Now, 12 months since the peak and two weeks out from the end of the year, many analysts are in a reflective mood. Lee said a number of factors lead to the underperformance of the broader crypto market, including regulatory hurdles, industry disagreements and a generally risk-averse, global market environment.

“Global markets have seen massive de-risking, and this resulted in further selling pressure on bitcoin. Consider that some holders of bitcoin have large exposure to FANG or equities (Silicon Valley entrepreneurs, for instance),” wrote Lee, in a note to clients. FANG is an acronym referring to previously highflying, large-cap tech shares, including Facebook Inc. FB, -0.41% Apple Inc. AAPL, -2.79% Netflix Inc. NFLX, -2.17% and Google parent Alphabet Inc. GOOG, -1.78%GOOGL, -2.04%

Lee added the Bitcoin Cash hard fork and the floundering initial coin offering, or ICO, market to his list of factors that weighed on cryptocurrencies in 2018.

Investment in ICOs stalled in the second half of 2018 as a number of regulatory rulings turned investors off the alternative method of capital raising. In November, the Securities and Exchange Commission slapped two companies with fines for launching unregistered coin offerings. The ruling was the first nonfraudulent case, meaning the companies could continue operations once they registers the tokens as securities.

Read:Are cash-strapped ICOs behind Ether’s underperformance?

A hard fork occurs when developers and miners no longer agree on a proposed change to the software, despite operating on the same blockchain. Once the fork takes place, one group of so-called nodes — computers that are connected to the network and are part of the transaction confirmation process — will upgrade to the new software and the other will operate on the old rules, creating two separate blockchains and digital currencies.

For Novogratz, he agreed the contentious hard fork played a role in bitcoin’s underperformance.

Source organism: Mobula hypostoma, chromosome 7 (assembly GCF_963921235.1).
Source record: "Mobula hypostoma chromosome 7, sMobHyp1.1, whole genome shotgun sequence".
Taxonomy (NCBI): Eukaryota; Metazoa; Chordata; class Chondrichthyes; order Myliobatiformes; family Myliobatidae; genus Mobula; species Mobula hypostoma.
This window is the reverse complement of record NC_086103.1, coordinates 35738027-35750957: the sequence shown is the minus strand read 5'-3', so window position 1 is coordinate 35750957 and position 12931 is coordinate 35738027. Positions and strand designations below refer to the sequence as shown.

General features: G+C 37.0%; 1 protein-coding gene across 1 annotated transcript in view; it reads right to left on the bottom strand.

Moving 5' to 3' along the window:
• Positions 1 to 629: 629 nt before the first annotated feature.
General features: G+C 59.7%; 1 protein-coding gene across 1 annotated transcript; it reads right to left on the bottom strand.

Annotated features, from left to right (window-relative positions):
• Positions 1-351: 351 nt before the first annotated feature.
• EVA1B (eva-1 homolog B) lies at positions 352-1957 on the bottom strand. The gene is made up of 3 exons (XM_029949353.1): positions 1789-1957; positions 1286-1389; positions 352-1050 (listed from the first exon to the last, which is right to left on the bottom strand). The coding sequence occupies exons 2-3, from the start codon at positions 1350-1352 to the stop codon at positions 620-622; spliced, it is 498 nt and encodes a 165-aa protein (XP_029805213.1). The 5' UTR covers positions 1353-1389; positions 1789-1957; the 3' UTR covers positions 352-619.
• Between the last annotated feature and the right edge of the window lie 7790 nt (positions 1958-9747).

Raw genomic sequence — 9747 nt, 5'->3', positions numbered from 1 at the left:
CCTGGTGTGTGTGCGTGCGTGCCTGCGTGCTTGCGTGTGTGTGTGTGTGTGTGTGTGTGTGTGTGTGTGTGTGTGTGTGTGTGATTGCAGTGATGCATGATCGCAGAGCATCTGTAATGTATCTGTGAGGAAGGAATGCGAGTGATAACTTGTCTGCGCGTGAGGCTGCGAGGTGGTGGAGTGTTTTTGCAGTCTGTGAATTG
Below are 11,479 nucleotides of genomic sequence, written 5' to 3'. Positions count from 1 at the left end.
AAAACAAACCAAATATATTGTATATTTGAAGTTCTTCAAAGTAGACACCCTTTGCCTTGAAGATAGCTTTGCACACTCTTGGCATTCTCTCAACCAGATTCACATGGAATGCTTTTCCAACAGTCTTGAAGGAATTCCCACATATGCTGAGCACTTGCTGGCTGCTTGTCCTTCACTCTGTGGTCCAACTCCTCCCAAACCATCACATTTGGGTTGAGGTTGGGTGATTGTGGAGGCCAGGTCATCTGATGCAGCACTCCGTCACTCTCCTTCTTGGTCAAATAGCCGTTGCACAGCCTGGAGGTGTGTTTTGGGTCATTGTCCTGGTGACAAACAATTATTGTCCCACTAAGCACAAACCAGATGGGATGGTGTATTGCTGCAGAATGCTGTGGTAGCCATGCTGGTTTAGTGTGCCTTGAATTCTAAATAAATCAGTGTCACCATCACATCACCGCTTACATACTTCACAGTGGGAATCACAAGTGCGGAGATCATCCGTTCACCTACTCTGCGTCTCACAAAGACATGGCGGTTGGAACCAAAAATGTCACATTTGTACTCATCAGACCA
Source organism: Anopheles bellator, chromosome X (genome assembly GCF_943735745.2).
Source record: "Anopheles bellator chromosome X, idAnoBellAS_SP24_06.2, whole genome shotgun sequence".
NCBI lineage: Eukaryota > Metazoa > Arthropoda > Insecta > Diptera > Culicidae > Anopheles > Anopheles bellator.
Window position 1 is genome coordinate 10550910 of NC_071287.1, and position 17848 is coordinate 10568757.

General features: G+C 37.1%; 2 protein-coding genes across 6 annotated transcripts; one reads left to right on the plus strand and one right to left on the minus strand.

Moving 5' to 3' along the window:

“It felt like the selling was finished. But then Bitcoin Cash decided to fork again,” Novogratz told Bloomberg in Dec. 11 interview. “At the same time the SEC came out and sanctioned a few ICOs and said, ‘Oh, by the way, your investors can sue for damages.’ That scared the heck out of a lot of people.”

Read:A string of great bitcoin calls makes this Chilean trader a must-follow

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Aurora Big Data Study: China’s Bitcoin Ban Not As Effective As Expected For The ‘Anti-Crypto …

Although virtual currencies might not be allowed in the country, blockchain technology continues to expand. There are several companies that are …
Aurora Big Data Study: China's Bitcoin Ban Not As Effective As Expected For The 'Anti-Crypto' Country

Back in 2017, China decided to ban cryptocurrency trading activities and Initial Coin Offerings (ICOs) from the country. This is something that severely affected the whole space at that time. However, it seems that the ban did not work as good as expected.

According to a new study, Aurora Big Data shows that the industry penetration rate of cryptocurrencies entered a rising channel in November, reports Trustnodes. Compared to the last year, the number of users of virtual currency applications reached 7.51 million, representing an increase of 230% compared to the last year.

The growth seems to start in December the last year when Bitcoin was reaching its all-time high in the market of $20,000. According to the report, the most popular platforms are the light wallet imToken, Huobi Pro and OKEx. Exchanges seem to be the most popular apps in the country, followed by crypto media apps.

This suggests that the ban in China did not have the effects that the government was searching for. China is a very authoritarian country that tends to control everything that citizens do. With virtual currencies, the government is not able to control the flow of money in the country.

The report reads as follows according to a translation made by Trustnodes:

“The user-level distribution results updated to September show that 12.7% if virtual currency application users are distributed in first-tier cities, and the proportion of users in new first and second-tier cities is 19-8% and 19.5% respectively.”

The study suggests that China’s poor are more than interested in virtual currencies than other social classes.

During the last months, WeChat users in China were complaining that the government was cracking down crypto-related groups in the popular messaging application, one of the most important in China. This is why users decided to move to Telegram, that is secure and provides more privacy features.

China is also one of the countries with the largest number of crypto miners. With electricity costs that are cheaper than in many other countries and cold weather, allowed several companies to locate their mining operations in the country. This could also be one of the reasons why there is an increase in the number of users in the crypto space. Some of the BTC mined by these industries might be transacted in a peer-to-peer network of investors.

Although virtual currencies might not be allowed in the country, blockchain technology continues to expand. There are several companies that are working in China with distributed ledger technology and some of them have released very interesting services and products to the market.